func (ErrNotMatched) Error

func (e ErrNotMatched) Error() string

func (ErrNotMatched) Temporary

func (e ErrNotMatched) Temporary() bool

Temporary implements the net.Error interface.

func (ErrNotMatched) Timeout

func (e ErrNotMatched) Timeout() bool

Timeout implements the net.Error interface.

type ErrorHandler

type ErrorHandler func(error) bool

ErrorHandler handles an error and returns whether the mux should continue serving the listener.

type Matcher

type Matcher func(io.Reader) bool

Matcher matches a connection based on its content.

func Any

func Any() Matcher

Any is a Matcher that matches any connection.

func HTTP1

func HTTP1() Matcher

HTTP1 parses the first line or upto 4096 bytes of the request to see if the conection contains an HTTP request.

func HTTP1Fast

func HTTP1Fast(extMethods ...string) Matcher

HTTP1Fast only matches the methods in the HTTP request.

This matcher is very optimistic: if it returns true, it does not mean that the request is a valid HTTP response. If you want a correct but slower HTTP1 matcher, use HTTP1 instead.

func HTTP1HeaderField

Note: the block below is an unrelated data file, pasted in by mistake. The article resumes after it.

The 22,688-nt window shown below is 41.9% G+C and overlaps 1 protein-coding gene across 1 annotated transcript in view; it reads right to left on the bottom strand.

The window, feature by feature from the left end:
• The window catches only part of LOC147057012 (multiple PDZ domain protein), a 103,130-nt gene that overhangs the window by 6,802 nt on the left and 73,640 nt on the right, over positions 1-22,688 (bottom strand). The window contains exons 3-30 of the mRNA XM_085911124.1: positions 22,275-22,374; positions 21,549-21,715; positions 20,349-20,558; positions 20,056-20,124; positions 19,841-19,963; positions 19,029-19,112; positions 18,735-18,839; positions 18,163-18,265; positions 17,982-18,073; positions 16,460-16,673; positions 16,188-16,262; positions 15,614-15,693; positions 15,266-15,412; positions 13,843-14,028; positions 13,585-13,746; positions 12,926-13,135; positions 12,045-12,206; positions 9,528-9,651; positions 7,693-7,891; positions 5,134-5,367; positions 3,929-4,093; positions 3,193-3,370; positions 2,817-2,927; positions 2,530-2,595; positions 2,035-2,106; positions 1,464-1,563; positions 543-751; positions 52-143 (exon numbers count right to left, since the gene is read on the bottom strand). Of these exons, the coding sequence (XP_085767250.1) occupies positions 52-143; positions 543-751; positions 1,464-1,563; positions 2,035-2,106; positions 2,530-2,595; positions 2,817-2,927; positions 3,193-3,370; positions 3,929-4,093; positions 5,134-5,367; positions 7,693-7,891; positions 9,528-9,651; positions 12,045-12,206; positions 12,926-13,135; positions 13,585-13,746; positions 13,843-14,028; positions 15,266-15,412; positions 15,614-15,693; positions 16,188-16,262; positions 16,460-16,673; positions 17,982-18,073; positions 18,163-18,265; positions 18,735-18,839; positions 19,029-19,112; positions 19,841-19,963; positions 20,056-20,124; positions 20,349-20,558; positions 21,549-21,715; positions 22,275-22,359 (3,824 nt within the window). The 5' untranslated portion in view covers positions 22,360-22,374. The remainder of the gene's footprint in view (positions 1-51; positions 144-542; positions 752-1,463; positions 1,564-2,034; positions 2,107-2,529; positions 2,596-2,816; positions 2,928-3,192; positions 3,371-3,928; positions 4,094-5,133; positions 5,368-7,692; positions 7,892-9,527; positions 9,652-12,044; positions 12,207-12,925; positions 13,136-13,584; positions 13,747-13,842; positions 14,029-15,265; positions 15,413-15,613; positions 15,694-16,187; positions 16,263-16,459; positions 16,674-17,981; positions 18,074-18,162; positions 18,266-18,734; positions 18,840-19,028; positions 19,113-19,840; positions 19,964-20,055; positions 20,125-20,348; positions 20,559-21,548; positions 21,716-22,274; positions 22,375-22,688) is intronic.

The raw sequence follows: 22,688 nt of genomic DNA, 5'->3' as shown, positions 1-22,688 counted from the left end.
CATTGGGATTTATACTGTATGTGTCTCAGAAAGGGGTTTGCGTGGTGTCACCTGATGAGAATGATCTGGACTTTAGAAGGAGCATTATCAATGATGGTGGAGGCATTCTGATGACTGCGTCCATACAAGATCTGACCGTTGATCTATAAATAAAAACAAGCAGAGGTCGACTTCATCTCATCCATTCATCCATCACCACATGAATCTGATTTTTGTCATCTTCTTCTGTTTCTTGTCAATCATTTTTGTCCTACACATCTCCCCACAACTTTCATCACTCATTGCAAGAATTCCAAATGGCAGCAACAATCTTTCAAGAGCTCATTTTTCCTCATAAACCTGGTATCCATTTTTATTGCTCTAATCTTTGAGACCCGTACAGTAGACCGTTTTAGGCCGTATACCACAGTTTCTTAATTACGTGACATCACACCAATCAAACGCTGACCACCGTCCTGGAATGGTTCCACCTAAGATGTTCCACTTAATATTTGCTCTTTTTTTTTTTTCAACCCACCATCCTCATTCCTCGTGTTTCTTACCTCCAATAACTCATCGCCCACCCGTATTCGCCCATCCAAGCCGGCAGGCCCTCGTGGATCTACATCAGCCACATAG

func HTTP1HeaderField(name, value string) Matcher

HTTP1HeaderField returns a matcher matching the header fields of the first request of an HTTP 1 connection.

func HTTP2

func HTTP2() Matcher

HTTP2 parses the frame header of the first frame to detect whether the connection is an HTTP2 connection.

func HTTP2HeaderField

func HTTP2HeaderField(name, value string) Matcher

HTTP2HeaderField resturns a matcher matching the header fields of the first headers frame.

func PrefixMatcher

func PrefixMatcher(strs ...string) Matcher

PrefixMatcher returns a matcher that matches a connection if it starts with any of the strings in strs.

type MuxConn

type MuxConn struct {
	net.Conn
	// contains filtered or unexported fields
}

MuxConn wraps a net.Conn and provides transparent sniffing of connection data.

func (*MuxConn) Read

func (m *MuxConn) Read(p []byte) (int, error)

From the io.Reader documentation:

When Read encounters an error or end-of-file condition after successfully reading n > 0 bytes, it returns the number of bytes read. It may return the (non-nil) error from the same call or return the error (and n == 0) from a subsequent call. An instance of this general case is that a Reader returning a non-zero number of bytes at the end of the input stream may return either err == EOF or err == nil. The next Read should return 0, EOF.